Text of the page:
Jumping ahead to today, consider for a moment that the first smartphone to run on 4G (the successor to 3G mobile broad and capable of significantly faster mobile broadband speeds) – the Sprint HTC EVO – hit the U.S. only this past June. Sprint’s 4G network, however, only covers about 40 million people. Similarly, wireless broadband ISP Clearwire reported in May that its network – which is also used to offer service to Sprint, Verizon, and Time Warner cable subscribers – only reaches 41 million people. At the same time, mobile broadband subscriptions are expected to surpass 1 billion worldwide by 2013.
Add to that a surge in public and private investment in wireline broadband that will give 90% of homes in the U.S. the option to have 50 mbps downstream broadband within the next few years, and the bottom line becomes clear: There’s currently an enormous supply and demand gap to be filled, and when that happens, it will enable a whole new wave of social media innovation.
The Strong Get Stronger
While the relatively short history of social media dictates that a new site emerges as the “home of you and your friends” every few years (Friendster, then MySpace, then Facebook, for example), it seems unlikely we’ll see the current pantheon of social media services – Facebook, Twitter, and YouTube – fall from prominence in the next five years.
Facebook has a far larger user base and more diverse demographics than any social network before it, and is becoming a de facto login service around the web. YouTube continues to maintain an enormous lead in online video viewership and through aggressive deal-making, looks likely to fend off competition from upstarts with deeper pro-content libraries. Twitter has also become a formidable force with a 300,000+ app ecosystem and a distribution platform for virtually every media company large and small.
Most new outfits we see today — whether working to make television more interactive, make reading more social, or make listening to music a shared experience – are thinking about how to leverage the likes of Facebook, Twitter and YouTube as opposed to how to build the next mega social network.
The Next Frontiers for Social Media
Given the dynamics of a faster, ubiquitous Internet, a social media landscape defined by apps built on top of a few key services, and billions of connected devices, the next five years will see shifts in certain areas of media – like television and radio – that will be as dramatic as those seen in print over the past decade.
The Internet has already enabled anyone to be a publisher. But now, with Internet-connected television, anyone is going to be able to gain access to the living room. Blip.tv, a company that bet on this trend early, recently reported that its shows – which air solely online and on connected devices – are being viewed nearly 100 million times per month — or, put another way, 10% as much as what’s viewed on ABC, NBC, and FOX combined.
And while this trend was previously relegated to early adopters and startup set-top box makers like Boxee and Roku, recent months have seen the likes of Google jump on board with Google TV and Apple revamp its Apple TV offering. At the same time, so-called “second screen” providers are building a social experience – leveraging Twitter, Facebook, and YouTube – on mobiles and tablets around video content. The result of this trend is going to be the type of broad consumer choice in the realm of video and television that we currently know on the web with printed news.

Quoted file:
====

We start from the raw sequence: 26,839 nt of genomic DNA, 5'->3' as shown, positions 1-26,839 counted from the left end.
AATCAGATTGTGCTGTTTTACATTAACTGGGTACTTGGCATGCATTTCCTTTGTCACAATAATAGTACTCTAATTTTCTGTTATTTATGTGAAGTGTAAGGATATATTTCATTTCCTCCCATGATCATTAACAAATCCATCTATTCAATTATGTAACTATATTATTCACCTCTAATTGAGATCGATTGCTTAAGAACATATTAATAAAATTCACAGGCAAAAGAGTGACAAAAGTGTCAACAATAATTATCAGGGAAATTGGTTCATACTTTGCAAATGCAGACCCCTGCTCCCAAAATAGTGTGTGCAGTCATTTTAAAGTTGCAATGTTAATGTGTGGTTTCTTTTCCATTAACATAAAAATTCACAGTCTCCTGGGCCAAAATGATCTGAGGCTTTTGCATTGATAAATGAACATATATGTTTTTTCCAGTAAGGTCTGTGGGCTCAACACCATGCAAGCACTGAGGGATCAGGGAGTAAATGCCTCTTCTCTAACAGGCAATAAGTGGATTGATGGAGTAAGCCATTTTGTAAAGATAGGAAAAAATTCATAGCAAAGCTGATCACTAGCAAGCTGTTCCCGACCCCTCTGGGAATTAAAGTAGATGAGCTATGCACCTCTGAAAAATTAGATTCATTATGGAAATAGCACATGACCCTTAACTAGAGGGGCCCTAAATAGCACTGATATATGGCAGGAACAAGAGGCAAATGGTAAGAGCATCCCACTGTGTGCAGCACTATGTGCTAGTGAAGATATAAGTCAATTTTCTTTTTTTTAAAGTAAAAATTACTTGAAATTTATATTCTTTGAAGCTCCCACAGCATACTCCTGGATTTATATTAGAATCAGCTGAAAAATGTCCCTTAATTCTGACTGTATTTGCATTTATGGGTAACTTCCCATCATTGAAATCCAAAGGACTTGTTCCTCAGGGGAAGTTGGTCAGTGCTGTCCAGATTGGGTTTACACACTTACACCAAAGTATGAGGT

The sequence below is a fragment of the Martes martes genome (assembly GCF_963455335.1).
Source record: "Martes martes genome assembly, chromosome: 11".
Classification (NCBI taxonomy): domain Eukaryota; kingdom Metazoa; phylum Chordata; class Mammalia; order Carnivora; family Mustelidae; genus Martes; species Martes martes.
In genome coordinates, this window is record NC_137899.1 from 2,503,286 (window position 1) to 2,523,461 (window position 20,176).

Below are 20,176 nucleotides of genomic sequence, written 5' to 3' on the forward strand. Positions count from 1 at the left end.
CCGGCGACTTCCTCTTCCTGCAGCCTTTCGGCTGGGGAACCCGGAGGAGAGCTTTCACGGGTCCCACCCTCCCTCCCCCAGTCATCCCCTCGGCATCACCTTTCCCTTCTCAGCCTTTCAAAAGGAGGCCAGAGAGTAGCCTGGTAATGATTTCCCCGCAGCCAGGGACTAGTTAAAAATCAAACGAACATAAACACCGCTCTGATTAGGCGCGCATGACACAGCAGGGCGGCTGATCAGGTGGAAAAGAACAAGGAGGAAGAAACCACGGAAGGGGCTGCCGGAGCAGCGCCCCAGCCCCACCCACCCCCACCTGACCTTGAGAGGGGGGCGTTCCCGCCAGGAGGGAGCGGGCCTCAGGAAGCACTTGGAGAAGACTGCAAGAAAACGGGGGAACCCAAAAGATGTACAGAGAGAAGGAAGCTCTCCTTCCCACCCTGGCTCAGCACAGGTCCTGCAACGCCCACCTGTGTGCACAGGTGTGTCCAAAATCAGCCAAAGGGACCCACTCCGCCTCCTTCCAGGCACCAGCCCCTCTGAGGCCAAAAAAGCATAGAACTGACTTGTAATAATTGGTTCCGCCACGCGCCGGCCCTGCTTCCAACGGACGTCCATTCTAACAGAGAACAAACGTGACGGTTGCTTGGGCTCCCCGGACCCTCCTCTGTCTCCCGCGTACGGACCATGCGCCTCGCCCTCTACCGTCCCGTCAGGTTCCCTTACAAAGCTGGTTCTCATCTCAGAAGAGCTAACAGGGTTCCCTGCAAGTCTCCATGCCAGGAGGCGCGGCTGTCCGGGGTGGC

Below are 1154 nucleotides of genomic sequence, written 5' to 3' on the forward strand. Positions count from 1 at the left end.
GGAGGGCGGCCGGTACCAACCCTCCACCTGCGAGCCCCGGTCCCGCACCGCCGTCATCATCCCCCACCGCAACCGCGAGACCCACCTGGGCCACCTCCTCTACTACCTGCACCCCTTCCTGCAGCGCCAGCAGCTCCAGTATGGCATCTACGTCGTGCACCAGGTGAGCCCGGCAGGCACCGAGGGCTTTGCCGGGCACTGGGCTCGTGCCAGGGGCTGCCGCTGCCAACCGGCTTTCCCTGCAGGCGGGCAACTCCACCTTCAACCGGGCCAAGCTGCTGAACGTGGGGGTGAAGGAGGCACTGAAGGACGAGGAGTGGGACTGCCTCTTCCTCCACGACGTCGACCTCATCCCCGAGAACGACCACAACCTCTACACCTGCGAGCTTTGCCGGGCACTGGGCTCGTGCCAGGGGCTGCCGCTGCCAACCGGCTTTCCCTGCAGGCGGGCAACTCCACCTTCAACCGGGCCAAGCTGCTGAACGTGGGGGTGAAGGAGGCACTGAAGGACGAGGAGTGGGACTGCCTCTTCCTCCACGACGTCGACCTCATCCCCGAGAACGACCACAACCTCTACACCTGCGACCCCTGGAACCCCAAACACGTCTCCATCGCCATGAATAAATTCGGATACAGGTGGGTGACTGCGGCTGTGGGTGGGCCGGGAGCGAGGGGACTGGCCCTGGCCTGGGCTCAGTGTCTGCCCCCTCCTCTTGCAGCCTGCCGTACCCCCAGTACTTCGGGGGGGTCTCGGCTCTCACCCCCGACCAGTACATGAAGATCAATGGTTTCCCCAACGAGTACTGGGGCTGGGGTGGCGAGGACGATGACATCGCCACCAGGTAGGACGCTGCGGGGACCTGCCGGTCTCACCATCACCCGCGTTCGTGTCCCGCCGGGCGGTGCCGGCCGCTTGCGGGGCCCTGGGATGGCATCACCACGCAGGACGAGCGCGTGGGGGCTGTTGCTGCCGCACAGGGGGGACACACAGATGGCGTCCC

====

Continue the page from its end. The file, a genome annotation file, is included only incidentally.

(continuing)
Radio is likely to see a similar shift. Late last year, we saw the LTE Connected Car concept unveiled – an idea that will become increasingly close to reality with expanded 4G coverage. Already, we’ve seen Ford make a play in this arena, letting you stream music from Pandora over your car stereo. While the transformation in radio might not come as soon as that in TV, it’s equally inevitable, and there are hundreds of content providers – from Pandora to Last.fm to BlogTalkRadio – ready to unseat the status quo.
Beyond Social Media
The connected devices theme extends beyond the media though — everything from scales that track your weight and body fat to alarm clocks that sync with your calendar — is quickly becoming the reality. We’re also starting to see behavioral shifts take place as a result of this trend, as evident with the growing acceptance of location sharing apps and even apps that share your credit card purchases.
Invariably, there will be products, people, and trends that further dictate where the next five years of social media take us. But the overarching themes of connectivity, portable identity, and the continued democratization of media will drive much of it, making the social media landscape we inhabit five years from now a much expanded but in fact markedly similar one to that we know today.
Tagged with: Social Media
Posted in: Social Media
25 August 2010 | Written by: Jon Coulter | No Comments
Ad agency Wieden + Kennedy’s “The Man Your Man Could Smell Like” TV spot for Old Spice has won the Emmy for Outstanding Commercial.
The Old Spice Guy solicited questions from fans on Twitter, Yahoo Answers and other websites, then answered them in short, humorous YouTube videos. Total upload views for the Old Spice YouTube videos (including both the TV and the social media campaigns) currently stand at almost 135 million. “The Man Your Man Could Smell Like” has more than 18 million.
Mustafa joked in one of the final videos that he was a struggling actor, but the ads seem to have stripped away the “struggling” bit. He’s been signed to two movie roles, and will also appear in the NBC TV series Chuck.
Though Mustafa’s performance was a hit, the Emmy actually went to the creative minds behind the ad campaign, Wieden + Kennedy’s Portland office. The team won an Emmy last year for the Coca-Cola Super Bowl spot “Heist.”